Shut up and lead
You rarely raised your hand in class. When you had free time, you buried your head in books. You thought being sent to your room was pretty cool.
You, my friend, are a natural born leader.
Yep, that’s what this article says. And it uses some pretty high-profile examples (Bill Gates, Warren Buffet, Charles Schwab) to make its point.
It all may seems a bit counterintuitive, especially when you see some of the flashier ‘rock stars’ in our business getting all of the attention. No doubt, those high-energy ‘Type A’ people can be great for motivating a team and lifting the spirits of an agency.
But watch out for the quiet ones.
We may not always be the life of the party but while the extroverts are busy captivating the crowd, we are busy doing something equally important—listening.
Ultimately, this is the key to the introvert’s success. We observe. We listen. We learn.
And thanks to the plethora of ‘virtual’ options at our disposal for staying connected (Facebook, twitter, email, text, IM), we have never been better equipped to share what we know with those around us.
That’s not to say that face-to-face communication doesn’t matter. It does, big time. But I would argue that when it comes to one-on-one or small group communications, the attentive introvert is often superior to his more chatty compadres.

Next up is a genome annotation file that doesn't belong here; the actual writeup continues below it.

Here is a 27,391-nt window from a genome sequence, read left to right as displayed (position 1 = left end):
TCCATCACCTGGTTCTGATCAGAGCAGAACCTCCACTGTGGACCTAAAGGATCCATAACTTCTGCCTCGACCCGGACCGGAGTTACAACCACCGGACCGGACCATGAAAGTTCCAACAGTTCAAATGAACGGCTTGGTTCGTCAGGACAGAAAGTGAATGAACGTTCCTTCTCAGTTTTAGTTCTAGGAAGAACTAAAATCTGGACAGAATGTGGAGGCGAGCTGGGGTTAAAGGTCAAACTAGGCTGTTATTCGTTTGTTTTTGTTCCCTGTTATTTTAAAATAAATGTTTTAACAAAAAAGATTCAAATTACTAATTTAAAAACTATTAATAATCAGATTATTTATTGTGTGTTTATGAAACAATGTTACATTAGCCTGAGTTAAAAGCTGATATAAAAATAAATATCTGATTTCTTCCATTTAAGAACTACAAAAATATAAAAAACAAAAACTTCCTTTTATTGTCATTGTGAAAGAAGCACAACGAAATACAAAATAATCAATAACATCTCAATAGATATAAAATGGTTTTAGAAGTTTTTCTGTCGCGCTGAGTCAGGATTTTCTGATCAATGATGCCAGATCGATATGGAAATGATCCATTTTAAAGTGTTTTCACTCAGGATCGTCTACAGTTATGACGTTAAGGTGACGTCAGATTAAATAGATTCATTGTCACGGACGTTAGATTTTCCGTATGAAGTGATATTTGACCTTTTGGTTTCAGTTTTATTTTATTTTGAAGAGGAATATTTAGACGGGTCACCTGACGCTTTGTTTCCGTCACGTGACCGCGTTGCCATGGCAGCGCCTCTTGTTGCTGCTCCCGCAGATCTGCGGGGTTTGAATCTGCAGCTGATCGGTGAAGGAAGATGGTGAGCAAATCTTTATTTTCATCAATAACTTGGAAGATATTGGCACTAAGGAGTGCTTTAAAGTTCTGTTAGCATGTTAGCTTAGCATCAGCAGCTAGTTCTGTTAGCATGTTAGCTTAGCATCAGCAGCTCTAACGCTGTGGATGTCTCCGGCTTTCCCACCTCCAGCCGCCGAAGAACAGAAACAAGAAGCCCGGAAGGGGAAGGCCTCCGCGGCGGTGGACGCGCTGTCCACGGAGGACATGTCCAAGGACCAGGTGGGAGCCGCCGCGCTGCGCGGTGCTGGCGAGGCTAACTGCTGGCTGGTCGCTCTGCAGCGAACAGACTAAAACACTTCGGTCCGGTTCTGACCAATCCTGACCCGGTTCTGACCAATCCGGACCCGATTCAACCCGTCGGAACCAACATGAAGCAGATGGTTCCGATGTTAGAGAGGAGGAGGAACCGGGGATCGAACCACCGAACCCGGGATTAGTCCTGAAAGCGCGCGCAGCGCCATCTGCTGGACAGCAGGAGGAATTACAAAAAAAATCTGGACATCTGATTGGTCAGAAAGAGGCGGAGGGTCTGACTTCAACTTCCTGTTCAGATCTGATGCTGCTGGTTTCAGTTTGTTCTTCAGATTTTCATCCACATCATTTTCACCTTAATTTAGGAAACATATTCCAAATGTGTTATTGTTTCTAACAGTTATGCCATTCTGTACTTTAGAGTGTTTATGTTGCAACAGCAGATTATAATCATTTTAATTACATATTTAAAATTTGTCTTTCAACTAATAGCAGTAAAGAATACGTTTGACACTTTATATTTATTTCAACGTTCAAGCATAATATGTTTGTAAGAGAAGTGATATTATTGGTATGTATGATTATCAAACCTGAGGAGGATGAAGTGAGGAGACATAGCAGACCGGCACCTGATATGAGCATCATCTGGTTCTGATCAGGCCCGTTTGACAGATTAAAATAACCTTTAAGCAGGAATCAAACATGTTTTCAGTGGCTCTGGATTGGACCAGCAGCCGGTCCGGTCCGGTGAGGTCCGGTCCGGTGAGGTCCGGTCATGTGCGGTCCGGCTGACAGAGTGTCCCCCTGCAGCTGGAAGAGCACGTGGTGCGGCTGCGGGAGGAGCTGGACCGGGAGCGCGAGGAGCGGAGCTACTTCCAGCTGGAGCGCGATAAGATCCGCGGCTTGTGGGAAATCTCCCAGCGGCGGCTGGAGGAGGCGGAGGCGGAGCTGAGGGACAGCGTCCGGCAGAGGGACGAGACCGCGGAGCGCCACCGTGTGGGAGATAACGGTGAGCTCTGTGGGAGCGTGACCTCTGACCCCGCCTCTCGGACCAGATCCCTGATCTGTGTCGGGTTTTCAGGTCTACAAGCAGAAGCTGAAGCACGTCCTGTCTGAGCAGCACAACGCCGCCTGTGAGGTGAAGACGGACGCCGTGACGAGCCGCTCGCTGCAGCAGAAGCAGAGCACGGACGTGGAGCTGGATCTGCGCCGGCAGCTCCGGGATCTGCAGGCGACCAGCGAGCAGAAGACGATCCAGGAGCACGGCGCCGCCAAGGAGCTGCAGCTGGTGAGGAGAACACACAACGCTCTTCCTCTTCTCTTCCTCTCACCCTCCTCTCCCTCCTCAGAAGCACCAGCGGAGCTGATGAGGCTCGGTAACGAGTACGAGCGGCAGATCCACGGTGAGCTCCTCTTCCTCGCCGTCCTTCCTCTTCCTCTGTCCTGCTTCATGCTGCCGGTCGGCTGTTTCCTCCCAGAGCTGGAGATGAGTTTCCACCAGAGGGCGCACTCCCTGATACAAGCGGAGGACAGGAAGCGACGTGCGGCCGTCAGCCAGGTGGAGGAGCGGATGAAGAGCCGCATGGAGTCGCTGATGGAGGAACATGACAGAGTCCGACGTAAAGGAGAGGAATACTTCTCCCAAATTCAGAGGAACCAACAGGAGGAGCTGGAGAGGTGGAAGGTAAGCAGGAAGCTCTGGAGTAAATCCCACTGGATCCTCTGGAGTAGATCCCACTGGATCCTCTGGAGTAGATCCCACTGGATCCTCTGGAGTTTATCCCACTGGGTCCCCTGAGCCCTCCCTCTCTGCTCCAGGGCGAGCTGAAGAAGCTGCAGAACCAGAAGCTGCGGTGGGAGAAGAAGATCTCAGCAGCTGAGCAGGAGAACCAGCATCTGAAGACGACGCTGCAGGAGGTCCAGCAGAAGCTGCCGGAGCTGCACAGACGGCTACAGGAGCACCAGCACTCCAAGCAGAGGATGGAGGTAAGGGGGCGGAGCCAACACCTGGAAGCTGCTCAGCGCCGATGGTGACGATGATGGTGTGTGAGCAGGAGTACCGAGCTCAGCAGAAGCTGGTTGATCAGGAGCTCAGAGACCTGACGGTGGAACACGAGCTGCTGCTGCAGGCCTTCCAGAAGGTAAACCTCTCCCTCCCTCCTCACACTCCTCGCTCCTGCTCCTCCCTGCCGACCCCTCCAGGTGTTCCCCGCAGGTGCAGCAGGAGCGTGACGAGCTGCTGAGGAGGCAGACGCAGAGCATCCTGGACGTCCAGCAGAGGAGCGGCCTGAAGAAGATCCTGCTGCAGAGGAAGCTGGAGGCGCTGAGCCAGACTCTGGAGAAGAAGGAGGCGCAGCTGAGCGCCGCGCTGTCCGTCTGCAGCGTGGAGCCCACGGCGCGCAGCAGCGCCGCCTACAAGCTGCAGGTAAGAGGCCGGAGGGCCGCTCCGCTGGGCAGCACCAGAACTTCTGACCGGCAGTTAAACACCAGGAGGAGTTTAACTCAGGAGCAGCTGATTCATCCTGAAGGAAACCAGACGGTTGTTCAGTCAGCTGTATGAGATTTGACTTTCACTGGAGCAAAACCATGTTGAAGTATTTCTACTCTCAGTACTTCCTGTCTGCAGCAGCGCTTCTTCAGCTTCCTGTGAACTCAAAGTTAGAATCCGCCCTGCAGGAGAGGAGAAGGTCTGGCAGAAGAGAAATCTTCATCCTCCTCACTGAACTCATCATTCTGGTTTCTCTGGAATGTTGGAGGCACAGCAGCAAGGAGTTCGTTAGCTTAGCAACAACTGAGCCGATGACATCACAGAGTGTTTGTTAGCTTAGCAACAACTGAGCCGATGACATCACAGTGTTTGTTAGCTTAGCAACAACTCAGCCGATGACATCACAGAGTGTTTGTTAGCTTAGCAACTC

When it comes time for the big show? Well, you gotta suck it up a bit and fight through it. Even the shyest people can become good presenters if they work at it. Just don’t fake it. Be genuine. Play to your strengths. Add insight. Bring warmth.
And if you need a little dog and pony? Well, get some help. A great leader knows that he’s not the best at everything. Find someone who is and put them to work.
There’s room for all kinds in an ad agency. But if you are naturally introverted, you may have convinced yourself that leading is just not your thing.
But you may be better off putting those superior listening skills aside for once and ignoring that particular voice in your head.
- TJ Bennett